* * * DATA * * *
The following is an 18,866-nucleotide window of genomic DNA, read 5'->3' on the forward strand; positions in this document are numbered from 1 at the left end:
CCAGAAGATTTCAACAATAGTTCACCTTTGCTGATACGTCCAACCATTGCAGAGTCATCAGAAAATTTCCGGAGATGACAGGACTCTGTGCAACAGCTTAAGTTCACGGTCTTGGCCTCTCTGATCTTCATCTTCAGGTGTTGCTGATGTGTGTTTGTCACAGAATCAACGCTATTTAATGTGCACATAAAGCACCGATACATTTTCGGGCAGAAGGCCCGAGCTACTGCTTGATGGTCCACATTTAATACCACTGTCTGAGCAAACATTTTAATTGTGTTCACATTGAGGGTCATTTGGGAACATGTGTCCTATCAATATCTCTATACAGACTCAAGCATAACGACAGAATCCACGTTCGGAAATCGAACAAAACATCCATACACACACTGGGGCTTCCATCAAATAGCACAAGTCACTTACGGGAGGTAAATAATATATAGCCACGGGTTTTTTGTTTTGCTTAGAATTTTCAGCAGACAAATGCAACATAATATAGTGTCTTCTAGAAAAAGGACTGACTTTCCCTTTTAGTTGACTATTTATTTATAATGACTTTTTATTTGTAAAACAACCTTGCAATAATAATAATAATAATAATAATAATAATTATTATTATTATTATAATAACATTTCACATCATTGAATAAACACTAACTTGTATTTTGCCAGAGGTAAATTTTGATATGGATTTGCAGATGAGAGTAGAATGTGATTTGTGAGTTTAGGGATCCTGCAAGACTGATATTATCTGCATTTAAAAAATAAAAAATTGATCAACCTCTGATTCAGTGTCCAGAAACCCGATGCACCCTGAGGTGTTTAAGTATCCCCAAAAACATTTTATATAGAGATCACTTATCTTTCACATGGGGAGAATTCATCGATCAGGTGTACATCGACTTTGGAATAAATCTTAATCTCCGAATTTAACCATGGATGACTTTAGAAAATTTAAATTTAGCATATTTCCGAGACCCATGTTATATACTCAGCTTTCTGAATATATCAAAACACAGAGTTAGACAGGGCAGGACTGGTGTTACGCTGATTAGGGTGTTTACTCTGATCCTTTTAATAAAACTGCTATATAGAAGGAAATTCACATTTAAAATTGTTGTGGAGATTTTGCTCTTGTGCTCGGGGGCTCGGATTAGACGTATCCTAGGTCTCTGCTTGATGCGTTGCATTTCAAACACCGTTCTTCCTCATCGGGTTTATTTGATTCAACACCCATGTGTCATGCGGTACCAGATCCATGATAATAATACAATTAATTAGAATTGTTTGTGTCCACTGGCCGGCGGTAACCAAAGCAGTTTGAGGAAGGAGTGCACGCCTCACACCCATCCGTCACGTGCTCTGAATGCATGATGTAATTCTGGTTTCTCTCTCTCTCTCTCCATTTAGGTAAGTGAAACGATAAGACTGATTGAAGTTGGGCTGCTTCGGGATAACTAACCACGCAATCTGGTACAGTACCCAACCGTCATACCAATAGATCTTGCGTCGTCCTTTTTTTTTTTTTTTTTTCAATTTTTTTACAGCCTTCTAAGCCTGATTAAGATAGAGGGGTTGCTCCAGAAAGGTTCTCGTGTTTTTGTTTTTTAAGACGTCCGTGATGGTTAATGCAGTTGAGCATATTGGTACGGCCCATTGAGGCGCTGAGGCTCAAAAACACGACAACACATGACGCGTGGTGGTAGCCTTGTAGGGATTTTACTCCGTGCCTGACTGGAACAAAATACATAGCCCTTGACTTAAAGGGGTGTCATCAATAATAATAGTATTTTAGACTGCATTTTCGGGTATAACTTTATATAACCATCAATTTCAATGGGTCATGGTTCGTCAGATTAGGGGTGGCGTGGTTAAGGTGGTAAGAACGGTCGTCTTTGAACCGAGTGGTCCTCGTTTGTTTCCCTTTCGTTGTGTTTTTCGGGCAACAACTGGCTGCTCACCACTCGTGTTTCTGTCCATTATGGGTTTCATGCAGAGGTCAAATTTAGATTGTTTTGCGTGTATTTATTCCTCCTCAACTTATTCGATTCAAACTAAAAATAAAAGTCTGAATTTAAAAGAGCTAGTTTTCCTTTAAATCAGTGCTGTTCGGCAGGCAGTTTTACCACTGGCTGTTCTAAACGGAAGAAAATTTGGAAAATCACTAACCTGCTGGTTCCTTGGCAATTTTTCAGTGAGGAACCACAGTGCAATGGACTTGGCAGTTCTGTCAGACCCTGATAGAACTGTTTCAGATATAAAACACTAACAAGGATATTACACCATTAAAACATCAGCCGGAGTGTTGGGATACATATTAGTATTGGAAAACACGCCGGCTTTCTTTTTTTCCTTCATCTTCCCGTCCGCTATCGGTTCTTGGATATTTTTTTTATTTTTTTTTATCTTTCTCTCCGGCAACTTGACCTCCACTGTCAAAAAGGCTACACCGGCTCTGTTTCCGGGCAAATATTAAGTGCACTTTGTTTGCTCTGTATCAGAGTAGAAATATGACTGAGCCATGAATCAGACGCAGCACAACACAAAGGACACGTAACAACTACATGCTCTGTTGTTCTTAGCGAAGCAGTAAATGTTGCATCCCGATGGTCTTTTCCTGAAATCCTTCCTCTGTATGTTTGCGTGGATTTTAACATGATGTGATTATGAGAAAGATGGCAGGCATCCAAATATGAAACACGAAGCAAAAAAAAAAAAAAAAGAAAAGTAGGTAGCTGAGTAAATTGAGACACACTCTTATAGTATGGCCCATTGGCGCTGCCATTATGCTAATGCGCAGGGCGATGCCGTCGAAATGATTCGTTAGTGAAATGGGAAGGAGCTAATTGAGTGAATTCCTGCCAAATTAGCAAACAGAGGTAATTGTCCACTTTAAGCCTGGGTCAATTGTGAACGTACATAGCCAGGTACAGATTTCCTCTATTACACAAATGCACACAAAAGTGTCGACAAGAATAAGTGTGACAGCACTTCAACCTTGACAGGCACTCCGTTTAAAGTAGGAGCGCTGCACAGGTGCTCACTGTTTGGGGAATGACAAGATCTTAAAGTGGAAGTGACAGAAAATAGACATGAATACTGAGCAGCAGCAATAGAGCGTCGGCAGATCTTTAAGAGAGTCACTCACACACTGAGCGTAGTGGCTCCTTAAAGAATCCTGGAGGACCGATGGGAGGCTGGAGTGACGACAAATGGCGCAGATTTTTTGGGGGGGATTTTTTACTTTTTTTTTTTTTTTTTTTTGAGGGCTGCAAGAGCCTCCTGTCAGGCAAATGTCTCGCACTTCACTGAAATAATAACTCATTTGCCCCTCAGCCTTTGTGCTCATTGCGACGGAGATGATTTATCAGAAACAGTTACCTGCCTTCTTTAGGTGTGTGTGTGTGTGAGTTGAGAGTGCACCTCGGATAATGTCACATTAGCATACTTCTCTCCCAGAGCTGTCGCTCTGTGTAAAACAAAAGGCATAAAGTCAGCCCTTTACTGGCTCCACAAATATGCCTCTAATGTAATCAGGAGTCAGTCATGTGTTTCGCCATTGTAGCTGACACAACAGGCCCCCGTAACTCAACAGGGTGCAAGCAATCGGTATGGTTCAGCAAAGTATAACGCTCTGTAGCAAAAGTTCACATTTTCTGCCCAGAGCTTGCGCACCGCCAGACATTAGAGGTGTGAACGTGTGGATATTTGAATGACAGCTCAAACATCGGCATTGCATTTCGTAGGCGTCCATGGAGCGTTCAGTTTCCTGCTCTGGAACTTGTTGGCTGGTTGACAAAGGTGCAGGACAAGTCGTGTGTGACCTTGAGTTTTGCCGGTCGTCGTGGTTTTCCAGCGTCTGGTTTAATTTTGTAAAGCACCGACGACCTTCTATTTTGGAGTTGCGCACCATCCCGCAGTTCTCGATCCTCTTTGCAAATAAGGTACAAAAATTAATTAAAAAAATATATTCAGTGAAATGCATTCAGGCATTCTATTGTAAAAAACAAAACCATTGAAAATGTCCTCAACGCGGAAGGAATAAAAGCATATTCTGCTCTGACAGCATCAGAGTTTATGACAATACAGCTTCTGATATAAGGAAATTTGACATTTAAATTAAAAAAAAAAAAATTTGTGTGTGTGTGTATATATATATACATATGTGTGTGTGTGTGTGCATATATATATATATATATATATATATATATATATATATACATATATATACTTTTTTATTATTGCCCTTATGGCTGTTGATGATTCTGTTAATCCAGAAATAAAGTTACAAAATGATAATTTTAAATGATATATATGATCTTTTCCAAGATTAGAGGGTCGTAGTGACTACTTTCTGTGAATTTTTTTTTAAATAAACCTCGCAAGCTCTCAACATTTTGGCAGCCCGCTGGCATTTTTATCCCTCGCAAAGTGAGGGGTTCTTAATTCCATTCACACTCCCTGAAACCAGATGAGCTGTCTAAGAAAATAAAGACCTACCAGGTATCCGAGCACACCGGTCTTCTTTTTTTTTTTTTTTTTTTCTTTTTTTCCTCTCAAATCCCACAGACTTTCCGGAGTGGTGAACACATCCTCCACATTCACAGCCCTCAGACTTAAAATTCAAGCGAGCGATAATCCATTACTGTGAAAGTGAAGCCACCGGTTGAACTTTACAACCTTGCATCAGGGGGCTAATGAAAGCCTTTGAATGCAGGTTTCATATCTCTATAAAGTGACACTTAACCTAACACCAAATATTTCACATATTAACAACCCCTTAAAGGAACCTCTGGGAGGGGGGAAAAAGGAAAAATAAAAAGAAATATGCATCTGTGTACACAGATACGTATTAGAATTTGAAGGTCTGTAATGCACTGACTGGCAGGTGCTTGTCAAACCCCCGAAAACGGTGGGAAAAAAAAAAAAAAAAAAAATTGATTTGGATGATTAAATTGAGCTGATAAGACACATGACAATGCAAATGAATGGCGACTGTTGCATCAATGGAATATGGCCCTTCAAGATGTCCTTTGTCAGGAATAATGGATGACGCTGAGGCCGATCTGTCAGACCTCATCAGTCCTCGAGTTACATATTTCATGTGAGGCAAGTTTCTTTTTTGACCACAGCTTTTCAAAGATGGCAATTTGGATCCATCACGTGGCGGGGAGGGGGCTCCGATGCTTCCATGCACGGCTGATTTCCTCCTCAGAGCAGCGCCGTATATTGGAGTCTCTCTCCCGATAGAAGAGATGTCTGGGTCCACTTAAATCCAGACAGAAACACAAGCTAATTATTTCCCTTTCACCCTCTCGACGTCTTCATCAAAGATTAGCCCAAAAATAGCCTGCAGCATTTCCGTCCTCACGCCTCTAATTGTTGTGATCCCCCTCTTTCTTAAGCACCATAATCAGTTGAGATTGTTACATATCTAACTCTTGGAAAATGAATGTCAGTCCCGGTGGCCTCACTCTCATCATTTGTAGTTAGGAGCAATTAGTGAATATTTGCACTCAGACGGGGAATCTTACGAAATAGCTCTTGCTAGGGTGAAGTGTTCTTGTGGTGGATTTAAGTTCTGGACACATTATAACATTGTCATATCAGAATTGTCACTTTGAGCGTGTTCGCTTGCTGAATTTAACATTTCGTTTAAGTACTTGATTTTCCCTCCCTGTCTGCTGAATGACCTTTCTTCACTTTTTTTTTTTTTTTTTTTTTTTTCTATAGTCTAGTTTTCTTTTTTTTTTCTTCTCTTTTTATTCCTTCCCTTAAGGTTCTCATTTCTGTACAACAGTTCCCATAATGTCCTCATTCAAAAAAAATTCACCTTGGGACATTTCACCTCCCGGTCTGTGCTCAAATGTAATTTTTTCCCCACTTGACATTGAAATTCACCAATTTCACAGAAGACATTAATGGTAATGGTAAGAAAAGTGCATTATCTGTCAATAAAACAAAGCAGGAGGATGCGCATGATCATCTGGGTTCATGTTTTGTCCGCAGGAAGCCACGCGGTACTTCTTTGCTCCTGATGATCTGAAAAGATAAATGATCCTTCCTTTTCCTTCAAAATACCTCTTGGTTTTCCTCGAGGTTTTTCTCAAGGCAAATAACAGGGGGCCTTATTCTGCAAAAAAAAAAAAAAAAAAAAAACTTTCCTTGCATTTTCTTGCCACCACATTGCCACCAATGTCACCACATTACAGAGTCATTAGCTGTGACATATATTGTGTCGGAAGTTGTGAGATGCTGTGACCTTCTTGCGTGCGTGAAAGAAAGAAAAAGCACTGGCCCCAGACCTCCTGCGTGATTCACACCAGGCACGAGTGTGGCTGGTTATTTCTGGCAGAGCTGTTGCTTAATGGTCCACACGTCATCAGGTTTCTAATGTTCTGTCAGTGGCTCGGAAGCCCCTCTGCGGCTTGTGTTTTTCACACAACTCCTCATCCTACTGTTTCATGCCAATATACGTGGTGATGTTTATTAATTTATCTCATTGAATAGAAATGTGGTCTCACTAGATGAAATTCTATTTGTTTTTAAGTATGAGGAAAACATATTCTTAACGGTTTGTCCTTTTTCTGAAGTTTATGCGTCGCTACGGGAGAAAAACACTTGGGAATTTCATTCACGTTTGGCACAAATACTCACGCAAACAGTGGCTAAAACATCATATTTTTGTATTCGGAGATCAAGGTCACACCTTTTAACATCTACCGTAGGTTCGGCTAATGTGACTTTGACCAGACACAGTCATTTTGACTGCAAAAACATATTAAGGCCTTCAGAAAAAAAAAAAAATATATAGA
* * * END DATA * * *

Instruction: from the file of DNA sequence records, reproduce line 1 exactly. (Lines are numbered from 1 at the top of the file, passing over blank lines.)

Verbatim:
The following is an 18,866-nucleotide window of genomic DNA, read 5'->3' on the forward strand; positions in this document are numbered from 1 at the left end: